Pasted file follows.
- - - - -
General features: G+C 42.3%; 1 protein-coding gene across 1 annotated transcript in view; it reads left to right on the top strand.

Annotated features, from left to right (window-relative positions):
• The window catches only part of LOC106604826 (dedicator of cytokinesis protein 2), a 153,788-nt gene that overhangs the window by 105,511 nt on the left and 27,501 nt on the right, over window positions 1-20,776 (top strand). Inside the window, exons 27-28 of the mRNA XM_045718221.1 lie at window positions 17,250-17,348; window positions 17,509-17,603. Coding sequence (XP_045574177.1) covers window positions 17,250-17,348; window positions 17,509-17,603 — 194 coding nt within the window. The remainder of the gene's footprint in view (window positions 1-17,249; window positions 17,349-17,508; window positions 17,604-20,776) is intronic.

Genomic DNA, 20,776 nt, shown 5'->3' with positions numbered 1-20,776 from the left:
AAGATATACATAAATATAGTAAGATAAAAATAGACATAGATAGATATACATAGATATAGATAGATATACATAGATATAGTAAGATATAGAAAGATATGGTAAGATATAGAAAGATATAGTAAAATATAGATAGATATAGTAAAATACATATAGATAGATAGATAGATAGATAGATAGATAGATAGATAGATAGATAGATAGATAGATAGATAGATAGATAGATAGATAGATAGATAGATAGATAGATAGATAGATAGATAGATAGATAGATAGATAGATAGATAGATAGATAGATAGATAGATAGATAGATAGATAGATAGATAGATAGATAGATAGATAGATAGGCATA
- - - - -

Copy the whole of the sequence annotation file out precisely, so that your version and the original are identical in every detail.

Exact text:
General features: G+C 42.3%; 1 protein-coding gene across 1 annotated transcript in view; it reads left to right on the top strand.

Annotated features, from left to right (window-relative positions):
• The window catches only part of LOC106604826 (dedicator of cytokinesis protein 2), a 153,788-nt gene that overhangs the window by 105,511 nt on the left and 27,501 nt on the right, over window positions 1-20,776 (top strand). Inside the window, exons 27-28 of the mRNA XM_045718221.1 lie at window positions 17,250-17,348; window positions 17,509-17,603. Coding sequence (XP_045574177.1) covers window positions 17,250-17,348; window positions 17,509-17,603 — 194 coding nt within the window. The remainder of the gene's footprint in view (window positions 1-17,249; window positions 17,349-17,508; window positions 17,604-20,776) is intronic.

Genomic DNA, 20,776 nt, shown 5'->3' with positions numbered 1-20,776 from the left:
AAGATATACATAAATATAGTAAGATAAAAATAGACATAGATAGATATACATAGATATAGATAGATATACATAGATATAGTAAGATATAGAAAGATATGGTAAGATATAGAAAGATATAGTAAAATATAGATAGATATAGTAAAATACATATAGATAGATAGATAGATAGATAGATAGATAGATAGATAGATAGATAGATAGATAGATAGATAGATAGATAGATAGATAGATAGATAGATAGATAGATAGATAGATAGATAGATAGATAGATAGATAGATAGATAGATAGATAGATAGATAGATAGATAGATAGATAGATAGATAGATAGATAGATAGATAGATAGGCATA